Cancer, Wilms (Nephroblastoma)

Article Author:
Stephen Leslie
Article Editor:
Patrick Murphy
Updated:
11/15/2018 10:08:41 PM
PubMed Link:
Cancer, Wilms (Nephroblastoma)

Introduction

Wilms tumor, or nephroblastoma, is the most common renal cancer in the pediatric age group. It is also the most common pediatric abdominal cancer, and the fourth most common pediatric cancer overall.  Wilms tumor is typically found in children younger than five years old. The tumor is named after the German physician, Dr. Max Wilms, who first described it in 1899.

Etiology

The cause of Wilms tumor is not precisely known, but it is believed to be due to genetic alterations that deal with the normal embryological development of the genitourinary tract. Some of the genetic markers that have been associated with Wilms tumor include WT1CTNNB1, and WTX gene alterations that have been found in about 1/3 of all Wilms tumors.  Other genes associated with Wilms tumor include TP53 and MYNC.  A poorer prognosis has been linked to TP53 and with the loss of heterozygosity at chromosomes 1p, 1q, 11p15 and 16q.

Only about 1% of Wilms patients have a relative with the disease who is typically not a parent.

Wilms is thought to develop from persistent metanephric tissue or nephrogenic rests. These may occur in 1% of infantile kidneys but typically regress during childhood. These abnormal metanephric cells are found in up to 100% of cases of bilateral Wilms but only 35% of unilateral tumors.

Hemihypertrophy and aniridia as well as a variety of urological disorders like cryptorchidism, horseshoe kidney, and hypospadias, are associated with the malignancy although it is unlikely they play any role in actual carcinogenesis.

Bilateral disease represents only about 5% of all patients with Wilms tumor and is more commonly found in girls.

Epidemiology

Wilms tumor is the most common abdominal cancer in childhood and typically presents between ages 3 to 5 years. There are approximately 650 new cases in the United States every year.  Girls are slightly more likely to have Wilms than boys.

Wilms is more common in Africans and African Americans while it is least common in East Asians.  Asian patients also had fewer unfavorable histology tumors, tend to have lower-stage disease, and enjoy better survival outcomes.

European and North American rates are about the same. 

Ninety percent of Wilms tumors are diagnosed before six years of age with the median age of diagnosis being 3.5 years.

With marked improvements in chemotherapy, the overwhelming majority of affected children now survive.

Overall 5 year survival in the US is 92% but in poor parts of the world with fewer resources, the survival rate is only 78%.

Wilms tumor is associated with a number of specific syndromes including WAGR syndrome. WAGR syndrome refers to the presence of Wilms tumor, aniridia, genitourinary anomalies, and mental retardation. Children with WAGR syndrome have a 50/50 chance of developing Wilms tumor. Children with this syndrome have a specific chromosomal abnormality in the WT1 gene which is involved in both renal and gonadal development.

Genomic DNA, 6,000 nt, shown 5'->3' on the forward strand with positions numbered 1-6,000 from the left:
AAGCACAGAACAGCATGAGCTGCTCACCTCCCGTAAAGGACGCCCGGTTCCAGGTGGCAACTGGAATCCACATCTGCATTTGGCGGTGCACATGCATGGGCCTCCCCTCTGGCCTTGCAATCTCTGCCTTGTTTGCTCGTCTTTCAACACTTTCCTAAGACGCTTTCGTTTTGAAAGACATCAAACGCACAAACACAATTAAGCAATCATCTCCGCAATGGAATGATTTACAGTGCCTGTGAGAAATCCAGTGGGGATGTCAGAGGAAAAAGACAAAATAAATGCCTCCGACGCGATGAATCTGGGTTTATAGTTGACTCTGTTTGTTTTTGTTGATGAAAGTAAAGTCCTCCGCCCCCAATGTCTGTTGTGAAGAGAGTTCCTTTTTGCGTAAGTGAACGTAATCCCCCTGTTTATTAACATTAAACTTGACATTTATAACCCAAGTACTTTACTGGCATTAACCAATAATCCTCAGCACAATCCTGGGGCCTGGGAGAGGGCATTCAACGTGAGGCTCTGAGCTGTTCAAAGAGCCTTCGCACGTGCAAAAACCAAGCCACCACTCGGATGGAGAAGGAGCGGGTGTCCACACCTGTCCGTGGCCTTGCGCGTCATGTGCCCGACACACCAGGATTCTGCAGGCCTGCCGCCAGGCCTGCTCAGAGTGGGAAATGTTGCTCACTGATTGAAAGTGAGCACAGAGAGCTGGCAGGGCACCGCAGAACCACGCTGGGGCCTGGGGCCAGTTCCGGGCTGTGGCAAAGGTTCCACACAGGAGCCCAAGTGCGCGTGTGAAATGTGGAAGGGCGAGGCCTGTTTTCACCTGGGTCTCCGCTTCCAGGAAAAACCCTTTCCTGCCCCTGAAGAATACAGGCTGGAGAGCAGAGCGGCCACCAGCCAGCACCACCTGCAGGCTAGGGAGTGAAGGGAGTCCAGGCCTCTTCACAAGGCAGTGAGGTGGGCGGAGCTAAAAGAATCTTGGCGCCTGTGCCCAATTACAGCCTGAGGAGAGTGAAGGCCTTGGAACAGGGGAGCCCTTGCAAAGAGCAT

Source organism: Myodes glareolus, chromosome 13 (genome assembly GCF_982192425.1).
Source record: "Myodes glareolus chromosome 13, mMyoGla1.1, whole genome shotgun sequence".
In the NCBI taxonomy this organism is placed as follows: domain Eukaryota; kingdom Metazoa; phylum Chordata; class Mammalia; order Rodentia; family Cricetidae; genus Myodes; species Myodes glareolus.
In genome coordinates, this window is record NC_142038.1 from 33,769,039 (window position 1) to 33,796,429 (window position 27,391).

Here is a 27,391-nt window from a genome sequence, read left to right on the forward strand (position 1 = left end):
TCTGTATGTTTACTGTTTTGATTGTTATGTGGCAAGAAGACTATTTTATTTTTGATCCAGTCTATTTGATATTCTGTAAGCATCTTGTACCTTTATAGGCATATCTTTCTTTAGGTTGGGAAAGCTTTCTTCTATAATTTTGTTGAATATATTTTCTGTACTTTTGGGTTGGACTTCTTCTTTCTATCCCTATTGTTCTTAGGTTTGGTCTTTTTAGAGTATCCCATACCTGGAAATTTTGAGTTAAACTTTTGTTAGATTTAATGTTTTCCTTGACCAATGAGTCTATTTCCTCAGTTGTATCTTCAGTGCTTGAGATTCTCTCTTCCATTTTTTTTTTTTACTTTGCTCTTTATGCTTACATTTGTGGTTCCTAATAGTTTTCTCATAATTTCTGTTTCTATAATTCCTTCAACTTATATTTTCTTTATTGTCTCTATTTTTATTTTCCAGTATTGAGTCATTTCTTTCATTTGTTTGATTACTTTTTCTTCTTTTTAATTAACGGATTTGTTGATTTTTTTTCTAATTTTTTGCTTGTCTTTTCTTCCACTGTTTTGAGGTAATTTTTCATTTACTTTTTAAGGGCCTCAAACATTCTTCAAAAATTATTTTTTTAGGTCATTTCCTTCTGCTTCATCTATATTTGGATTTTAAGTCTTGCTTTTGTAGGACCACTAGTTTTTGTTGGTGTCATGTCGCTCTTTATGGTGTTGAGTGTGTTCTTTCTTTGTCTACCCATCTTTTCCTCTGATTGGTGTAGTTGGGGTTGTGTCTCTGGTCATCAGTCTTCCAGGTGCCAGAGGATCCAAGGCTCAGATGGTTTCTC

Another syndrome associated with Wilms is the Denys-Drash syndrome or just Drash syndrome. This includes male pseudo-hermaphroditism and progressive renal failure starting in infancy.  The renal disease begins with simple proteinuria in newborns and infants which eventually progresses to nephrotic syndrome and eventually full-blown renal failure. Ninety percent of affected individuals will eventually develop Wilms tumor.

Beckwith-Wiedemann syndrome is clinically diagnosed by hemihypertrophy, pancreatic enlargement, hypertrophic kidneys, omphalocele, ear creases, macrosomia and macroglossia. Affected patients have a 5% to 10% chance of developing Wilms.

Other syndromes sometimes associated with Wilms include Sotos syndrome, Perlman syndrome, Trisomy 18 (Edward's syndrome), Frasier syndrome, Bloom syndrome, Li-Fraumeni syndrome and Simpson-Golabi-Behmel syndrome.

Wilms tumor in boys may also present with cryptorchidism, varicocele or hypospadias, and about 10% of affected girls will have congenital uterine anomalies. Various other renal congenital abnormalities, such as duplication and renal ectopia, are not uncommon.

A finding of perilobar nephrogenic rests in children younger than one year of age is associated with a marked increase in their risk of developing a contralateral Wilms tumor.

Histopathology

Grossly, Wilms tumors are usually well circumscribed and have a pseudo-capsule. 

Histologically, Wilms is divided into "Favorable" and "Unfavorable" histologies.

"Favorable" Histology: Ninety percent 90% of Wilms tumors will demonstrate "favorable" histology which generally has a better prognosis.  Classical histological features of a "favorable" Wilms tumor include a triphasic pattern of blastema, epithelial, and stromal tissues.  The blastema is the most undifferentiated and possibly the most malignant component.  It consists of collections of small, round blue cells with very active mitotic activity and overlapping nuclei.

The epithelial component can demonstrate wide variations in differentiation from an early tubular formation with primitive epithelial rosette-like structures to differentiating tubules or glomeruli-like structures, which represent nephrogenesis at different developmental stages.